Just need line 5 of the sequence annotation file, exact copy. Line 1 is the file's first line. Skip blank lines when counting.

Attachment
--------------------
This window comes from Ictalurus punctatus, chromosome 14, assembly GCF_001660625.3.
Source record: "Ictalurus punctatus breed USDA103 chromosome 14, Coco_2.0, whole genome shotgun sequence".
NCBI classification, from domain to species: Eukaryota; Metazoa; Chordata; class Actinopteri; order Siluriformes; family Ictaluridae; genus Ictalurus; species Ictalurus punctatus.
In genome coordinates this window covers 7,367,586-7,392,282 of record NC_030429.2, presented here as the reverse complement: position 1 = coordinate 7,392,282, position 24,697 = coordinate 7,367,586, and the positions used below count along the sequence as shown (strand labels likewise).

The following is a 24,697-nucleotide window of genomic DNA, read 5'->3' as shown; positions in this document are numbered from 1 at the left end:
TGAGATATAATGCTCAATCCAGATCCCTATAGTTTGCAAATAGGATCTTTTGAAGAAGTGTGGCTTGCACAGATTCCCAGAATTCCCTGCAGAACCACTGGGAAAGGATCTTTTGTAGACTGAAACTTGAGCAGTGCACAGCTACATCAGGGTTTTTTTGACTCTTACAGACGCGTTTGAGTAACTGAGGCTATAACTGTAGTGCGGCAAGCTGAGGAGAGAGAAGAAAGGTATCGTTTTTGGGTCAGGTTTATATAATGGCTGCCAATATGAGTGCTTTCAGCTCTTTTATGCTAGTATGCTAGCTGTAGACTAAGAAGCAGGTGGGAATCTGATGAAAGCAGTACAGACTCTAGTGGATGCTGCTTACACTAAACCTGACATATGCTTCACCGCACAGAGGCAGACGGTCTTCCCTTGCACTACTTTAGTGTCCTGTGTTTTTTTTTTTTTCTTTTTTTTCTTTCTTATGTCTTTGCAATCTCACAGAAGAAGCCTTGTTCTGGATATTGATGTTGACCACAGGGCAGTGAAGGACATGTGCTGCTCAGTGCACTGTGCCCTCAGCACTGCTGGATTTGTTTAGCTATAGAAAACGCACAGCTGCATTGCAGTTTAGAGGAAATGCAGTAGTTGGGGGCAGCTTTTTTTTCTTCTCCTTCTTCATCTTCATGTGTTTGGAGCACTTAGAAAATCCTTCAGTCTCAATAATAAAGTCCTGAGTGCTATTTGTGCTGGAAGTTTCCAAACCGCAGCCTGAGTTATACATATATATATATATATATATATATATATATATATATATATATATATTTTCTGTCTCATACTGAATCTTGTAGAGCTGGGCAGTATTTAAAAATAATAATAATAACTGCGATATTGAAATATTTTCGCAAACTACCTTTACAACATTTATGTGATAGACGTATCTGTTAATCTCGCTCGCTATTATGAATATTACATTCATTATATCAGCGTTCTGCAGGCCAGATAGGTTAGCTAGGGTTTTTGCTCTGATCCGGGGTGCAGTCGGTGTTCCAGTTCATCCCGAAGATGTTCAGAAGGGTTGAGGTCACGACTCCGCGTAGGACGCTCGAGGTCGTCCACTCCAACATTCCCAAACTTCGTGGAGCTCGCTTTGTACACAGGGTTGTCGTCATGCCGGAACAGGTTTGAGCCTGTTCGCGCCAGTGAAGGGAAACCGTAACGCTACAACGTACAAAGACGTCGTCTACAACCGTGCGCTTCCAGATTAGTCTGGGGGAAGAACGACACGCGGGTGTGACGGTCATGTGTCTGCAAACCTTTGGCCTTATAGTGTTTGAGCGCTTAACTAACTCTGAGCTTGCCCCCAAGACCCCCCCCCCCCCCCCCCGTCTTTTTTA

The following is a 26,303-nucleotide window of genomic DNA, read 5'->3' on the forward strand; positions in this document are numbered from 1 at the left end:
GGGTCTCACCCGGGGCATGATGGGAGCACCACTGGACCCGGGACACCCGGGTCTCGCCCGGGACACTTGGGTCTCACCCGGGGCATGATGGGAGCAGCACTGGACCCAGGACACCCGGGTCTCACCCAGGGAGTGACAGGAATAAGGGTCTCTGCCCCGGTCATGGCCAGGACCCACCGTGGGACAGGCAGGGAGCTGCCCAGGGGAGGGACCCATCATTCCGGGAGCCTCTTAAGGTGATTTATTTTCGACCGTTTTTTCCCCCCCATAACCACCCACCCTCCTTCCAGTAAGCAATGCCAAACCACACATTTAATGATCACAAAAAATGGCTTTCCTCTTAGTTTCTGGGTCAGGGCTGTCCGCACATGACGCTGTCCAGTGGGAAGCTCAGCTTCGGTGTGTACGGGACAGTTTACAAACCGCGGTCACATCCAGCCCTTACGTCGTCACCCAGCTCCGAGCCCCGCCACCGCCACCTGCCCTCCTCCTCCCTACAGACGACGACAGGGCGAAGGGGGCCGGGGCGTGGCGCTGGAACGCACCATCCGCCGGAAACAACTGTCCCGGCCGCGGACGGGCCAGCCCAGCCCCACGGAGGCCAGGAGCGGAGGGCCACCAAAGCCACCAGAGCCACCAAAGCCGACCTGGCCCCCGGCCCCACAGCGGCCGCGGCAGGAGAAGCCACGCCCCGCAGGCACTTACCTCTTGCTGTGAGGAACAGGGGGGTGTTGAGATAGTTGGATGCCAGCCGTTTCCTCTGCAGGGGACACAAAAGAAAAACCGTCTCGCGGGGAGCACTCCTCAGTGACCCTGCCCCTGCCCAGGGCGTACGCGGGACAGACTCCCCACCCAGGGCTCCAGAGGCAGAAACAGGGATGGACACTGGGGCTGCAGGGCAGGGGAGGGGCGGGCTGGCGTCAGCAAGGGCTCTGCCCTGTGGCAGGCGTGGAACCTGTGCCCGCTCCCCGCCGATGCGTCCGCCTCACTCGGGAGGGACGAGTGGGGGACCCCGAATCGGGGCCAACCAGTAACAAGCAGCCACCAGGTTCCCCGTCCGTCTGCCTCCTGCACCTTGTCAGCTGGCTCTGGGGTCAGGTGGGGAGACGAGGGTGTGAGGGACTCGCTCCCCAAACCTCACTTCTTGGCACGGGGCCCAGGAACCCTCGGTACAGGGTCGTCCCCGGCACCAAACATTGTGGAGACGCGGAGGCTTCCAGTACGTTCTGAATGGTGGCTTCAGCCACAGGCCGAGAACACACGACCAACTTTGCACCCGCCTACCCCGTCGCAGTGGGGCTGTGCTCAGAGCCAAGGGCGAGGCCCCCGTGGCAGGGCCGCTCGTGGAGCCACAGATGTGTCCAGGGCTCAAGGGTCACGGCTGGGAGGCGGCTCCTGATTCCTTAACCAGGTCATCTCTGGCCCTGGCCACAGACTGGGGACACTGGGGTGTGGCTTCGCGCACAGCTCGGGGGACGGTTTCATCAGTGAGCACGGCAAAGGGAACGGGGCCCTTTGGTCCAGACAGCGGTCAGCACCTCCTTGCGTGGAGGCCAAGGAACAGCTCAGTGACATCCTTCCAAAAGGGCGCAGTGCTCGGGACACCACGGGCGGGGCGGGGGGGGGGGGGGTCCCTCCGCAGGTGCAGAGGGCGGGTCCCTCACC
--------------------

The following is a 24,697-nucleotide window of genomic DNA, read 5'->3' as shown; positions in this document are numbered from 1 at the left end: